Af­ter a decade of toil­ing, Noth­ing More are fi­nally ready to hit the big time. But they’ve had to suf­fer some hard­ships along the way

Metal Hammer (UK) - - Contents - WORDS: THEA DE GALLIER

The Texan four­some ex­plain why they’ve fought for recog­ni­tion, and how it feels to break out of the base­ments and bars.


et­ting a record deal isn’t the point that you’ve made it.

It’s when the work be­gins.”

That piece of ad­vice has al­ways stuck with Noth­ing More’s Jonny Hawkins. Eleven years of hard toil on the dive bar cir­cuit and work­ing all man­ner of odd jobs to keep a roof over his head fi­nally paid off in 2014 when

Eleven Seven Mu­sic, home to Möt­ley Crüe, Papa Roach and Five Fin­ger Death Punch, signed his band and set them up for great things. First came their self-ti­tled fourth record, and now they’re build­ing on their plat­form with the bom­bas­tic The Sto­ries We Tell Our­selves. Jonny is re­flec­tive about their long quest for recog­ni­tion.

“We made a com­mit­ment to each other when we were young,” he says. “We made a pact – you can ac­tu­ally see the scars on our arms. Some dude way back in the early 1900s went to Africa and in or­der to be ac­cepted into this tribe, he had to have all these scars on his arms be­cause in their cul­ture they’d hurt them­selves and then fill the open wound with ash or some­thing. We kind of got that idea from there and ran with it. We did this burn on our arms with the back of a knife over a hot stove. We agreed that side jobs were fine, but we knew that if any of us got other jobs we were in­vested in… a real job where there was re­spon­si­bil­ity and com­mit­ment… it would threaten the amount of en­ergy that we could pour into the band. So we agreed not to have any plan Bs in the back­ground.”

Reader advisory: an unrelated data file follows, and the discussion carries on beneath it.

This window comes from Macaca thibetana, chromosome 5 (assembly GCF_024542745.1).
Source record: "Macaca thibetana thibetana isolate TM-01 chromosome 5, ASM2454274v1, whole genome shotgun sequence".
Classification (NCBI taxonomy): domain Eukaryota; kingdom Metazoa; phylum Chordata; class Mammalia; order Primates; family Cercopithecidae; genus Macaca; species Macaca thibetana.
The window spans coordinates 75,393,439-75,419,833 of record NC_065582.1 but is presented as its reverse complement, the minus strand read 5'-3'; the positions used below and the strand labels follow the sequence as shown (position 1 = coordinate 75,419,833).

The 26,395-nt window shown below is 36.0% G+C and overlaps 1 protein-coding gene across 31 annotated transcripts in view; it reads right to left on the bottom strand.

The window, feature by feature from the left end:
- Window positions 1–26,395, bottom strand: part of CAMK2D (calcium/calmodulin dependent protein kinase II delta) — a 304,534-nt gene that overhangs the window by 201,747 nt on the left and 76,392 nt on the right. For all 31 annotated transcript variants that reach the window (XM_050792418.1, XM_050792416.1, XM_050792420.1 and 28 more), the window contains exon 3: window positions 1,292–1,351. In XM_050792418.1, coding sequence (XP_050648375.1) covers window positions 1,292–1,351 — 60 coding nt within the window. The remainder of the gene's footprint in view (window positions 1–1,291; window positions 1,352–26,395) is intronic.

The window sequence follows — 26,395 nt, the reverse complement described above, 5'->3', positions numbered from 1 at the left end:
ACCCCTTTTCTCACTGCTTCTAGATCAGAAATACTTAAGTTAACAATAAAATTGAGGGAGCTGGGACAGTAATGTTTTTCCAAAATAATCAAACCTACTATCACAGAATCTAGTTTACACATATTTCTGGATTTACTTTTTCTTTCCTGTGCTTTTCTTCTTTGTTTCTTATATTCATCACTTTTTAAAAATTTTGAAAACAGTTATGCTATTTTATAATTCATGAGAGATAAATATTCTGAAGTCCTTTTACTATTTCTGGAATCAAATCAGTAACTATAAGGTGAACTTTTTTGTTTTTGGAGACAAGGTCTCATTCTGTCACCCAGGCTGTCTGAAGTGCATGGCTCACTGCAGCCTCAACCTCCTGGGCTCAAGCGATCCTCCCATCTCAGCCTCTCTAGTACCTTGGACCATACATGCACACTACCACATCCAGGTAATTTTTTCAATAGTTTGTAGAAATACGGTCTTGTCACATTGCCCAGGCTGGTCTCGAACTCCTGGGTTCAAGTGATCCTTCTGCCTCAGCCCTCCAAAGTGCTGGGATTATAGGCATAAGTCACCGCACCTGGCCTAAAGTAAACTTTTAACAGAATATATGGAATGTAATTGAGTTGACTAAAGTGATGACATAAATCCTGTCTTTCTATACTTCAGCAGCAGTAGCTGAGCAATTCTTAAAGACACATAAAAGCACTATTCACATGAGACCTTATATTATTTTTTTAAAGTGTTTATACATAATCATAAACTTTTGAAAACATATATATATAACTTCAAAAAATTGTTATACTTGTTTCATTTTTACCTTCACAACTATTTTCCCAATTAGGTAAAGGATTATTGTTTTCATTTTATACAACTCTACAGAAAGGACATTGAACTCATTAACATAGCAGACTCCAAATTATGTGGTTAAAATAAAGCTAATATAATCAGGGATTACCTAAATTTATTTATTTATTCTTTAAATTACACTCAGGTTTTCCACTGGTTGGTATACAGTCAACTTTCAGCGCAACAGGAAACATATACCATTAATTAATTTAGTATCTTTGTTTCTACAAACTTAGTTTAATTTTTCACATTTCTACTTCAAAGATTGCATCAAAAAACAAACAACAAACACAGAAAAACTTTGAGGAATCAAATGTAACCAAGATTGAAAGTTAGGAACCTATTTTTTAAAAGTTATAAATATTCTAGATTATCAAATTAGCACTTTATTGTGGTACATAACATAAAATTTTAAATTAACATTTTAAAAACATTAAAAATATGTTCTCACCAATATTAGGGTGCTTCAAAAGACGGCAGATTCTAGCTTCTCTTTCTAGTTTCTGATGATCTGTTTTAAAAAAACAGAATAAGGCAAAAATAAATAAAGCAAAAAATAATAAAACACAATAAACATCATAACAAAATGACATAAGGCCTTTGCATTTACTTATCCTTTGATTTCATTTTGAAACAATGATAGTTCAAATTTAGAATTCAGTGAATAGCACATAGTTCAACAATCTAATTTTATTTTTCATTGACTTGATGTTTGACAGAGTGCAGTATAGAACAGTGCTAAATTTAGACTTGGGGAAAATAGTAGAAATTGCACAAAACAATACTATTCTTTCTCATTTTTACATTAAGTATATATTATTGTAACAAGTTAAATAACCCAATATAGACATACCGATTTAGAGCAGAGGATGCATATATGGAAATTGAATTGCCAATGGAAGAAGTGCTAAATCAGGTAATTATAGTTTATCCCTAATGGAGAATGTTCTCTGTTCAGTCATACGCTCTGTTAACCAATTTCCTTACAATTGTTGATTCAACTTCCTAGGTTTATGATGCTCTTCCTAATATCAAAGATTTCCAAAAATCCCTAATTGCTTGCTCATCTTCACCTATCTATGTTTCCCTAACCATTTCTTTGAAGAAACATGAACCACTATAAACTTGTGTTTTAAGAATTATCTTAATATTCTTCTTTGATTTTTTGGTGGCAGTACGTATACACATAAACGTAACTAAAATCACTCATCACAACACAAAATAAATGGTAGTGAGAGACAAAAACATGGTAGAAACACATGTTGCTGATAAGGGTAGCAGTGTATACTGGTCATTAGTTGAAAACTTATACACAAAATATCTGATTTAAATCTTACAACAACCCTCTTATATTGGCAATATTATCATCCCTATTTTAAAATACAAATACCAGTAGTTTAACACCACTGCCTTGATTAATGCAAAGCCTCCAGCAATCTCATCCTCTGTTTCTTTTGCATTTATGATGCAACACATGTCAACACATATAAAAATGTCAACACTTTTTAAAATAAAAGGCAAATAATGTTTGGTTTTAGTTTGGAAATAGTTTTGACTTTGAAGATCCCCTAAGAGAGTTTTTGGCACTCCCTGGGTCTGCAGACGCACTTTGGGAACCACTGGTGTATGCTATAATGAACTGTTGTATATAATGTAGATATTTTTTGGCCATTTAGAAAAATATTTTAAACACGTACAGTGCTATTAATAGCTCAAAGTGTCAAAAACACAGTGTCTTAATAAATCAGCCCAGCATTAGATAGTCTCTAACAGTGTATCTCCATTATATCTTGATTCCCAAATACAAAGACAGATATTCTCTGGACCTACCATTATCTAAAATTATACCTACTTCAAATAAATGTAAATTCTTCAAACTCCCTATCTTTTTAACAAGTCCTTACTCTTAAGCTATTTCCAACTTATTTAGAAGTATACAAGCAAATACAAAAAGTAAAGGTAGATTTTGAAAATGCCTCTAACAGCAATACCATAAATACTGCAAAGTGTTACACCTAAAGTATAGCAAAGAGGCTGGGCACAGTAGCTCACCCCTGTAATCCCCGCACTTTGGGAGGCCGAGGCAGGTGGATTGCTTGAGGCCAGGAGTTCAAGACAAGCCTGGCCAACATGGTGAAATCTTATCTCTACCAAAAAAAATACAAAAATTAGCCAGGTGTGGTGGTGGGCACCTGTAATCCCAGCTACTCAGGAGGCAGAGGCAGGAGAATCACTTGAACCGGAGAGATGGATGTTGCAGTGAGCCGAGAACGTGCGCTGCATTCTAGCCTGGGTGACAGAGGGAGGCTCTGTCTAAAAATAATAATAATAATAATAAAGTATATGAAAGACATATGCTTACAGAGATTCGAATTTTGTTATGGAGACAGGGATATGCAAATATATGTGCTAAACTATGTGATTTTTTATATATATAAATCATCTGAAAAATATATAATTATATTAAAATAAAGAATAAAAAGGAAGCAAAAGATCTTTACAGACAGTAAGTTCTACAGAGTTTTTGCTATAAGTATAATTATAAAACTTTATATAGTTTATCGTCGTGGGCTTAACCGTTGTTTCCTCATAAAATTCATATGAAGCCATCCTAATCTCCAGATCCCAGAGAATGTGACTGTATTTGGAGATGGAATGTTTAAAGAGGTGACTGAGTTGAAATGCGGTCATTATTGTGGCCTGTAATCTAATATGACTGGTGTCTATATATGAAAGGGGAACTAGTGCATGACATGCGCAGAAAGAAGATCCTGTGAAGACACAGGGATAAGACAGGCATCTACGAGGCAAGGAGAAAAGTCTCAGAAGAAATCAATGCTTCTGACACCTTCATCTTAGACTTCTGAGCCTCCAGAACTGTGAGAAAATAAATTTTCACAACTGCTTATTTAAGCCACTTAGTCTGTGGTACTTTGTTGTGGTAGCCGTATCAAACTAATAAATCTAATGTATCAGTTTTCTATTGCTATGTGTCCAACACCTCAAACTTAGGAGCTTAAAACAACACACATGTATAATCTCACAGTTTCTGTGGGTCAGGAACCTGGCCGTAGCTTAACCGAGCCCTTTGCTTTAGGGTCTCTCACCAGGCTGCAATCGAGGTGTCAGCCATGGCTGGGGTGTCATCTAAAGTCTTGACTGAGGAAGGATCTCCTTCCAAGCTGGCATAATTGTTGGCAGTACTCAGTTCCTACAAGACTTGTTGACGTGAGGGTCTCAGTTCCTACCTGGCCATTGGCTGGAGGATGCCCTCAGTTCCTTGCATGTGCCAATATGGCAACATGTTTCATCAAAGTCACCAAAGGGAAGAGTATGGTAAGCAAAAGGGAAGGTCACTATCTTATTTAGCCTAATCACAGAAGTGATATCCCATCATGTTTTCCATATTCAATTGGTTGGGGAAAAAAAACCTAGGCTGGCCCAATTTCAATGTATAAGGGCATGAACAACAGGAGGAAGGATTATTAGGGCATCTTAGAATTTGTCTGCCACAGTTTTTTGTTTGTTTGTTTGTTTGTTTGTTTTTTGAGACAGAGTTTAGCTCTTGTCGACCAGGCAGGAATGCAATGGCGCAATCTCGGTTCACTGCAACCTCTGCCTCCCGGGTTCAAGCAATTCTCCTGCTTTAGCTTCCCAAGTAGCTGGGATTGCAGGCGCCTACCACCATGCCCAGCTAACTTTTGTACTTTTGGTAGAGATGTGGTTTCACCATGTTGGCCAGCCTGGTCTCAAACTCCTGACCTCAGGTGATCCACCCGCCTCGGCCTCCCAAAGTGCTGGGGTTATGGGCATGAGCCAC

This all-or-noth­ing ded­i­ca­tion is typ­i­cal of Jonny. His band’s live shows are more per­for­mance art than gig, with the cen­ter­piece be­ing bas­sist Dan Oliver’s in­ven­tion, ‘The Bassi­na­tor’. Dan, Jonny ex­plains, learned to weld on one of his side jobs, and built a con­trap­tion to hold the bass so he and gui­tarist Mark Vol­lelunga can play it to­gether “like a pi­ano”. Jonny, of­ten shirt­less and bare­foot, then joins in on a drum. The mu­sic it­self is im­pres­sive enough, with its seam­less tran­si­tions from nu metal to alt-rock to an­themic pop cho­ruses, but Jonny was de­ter­mined that, be­fore their record deal, Noth­ing More would never be just an­other band pass­ing through small venues with­out de­mand­ing at­ten­tion.

“The live per­for­mances re­ally sprung up out of ne­ces­sity be­cause we didn’t have a la­bel and we weren’t play­ing any shows with any kind of pro­file – it was dive bars or places where peo­ple weren’t there to see the mu­sic, they were just there to drink,” he ex­plains.

The stag­ing and per­for­mance ideas are taken from real-life ex­pe­ri­ences; Jonny’s spell in a march­ing band at school gave him the idea of play­ing the ex­tra drum on­stage, and

Dan and Mark got the idea for The Bassi­na­tor while work­ing a night­shift at UPS load­ing boxes onto a plane.

The Eleven Seven deal, and re­lease of their 2014 self-ti­tled al­bum, was when Noth­ing More be­gan re­ally mak­ing waves in our world. Tours with US rock ra­dio gi­ants such as Five Fin­ger Death Punch, Halestorm and Shine­down fol­lowed, and the pres­sure to im­press be­came more in­tense.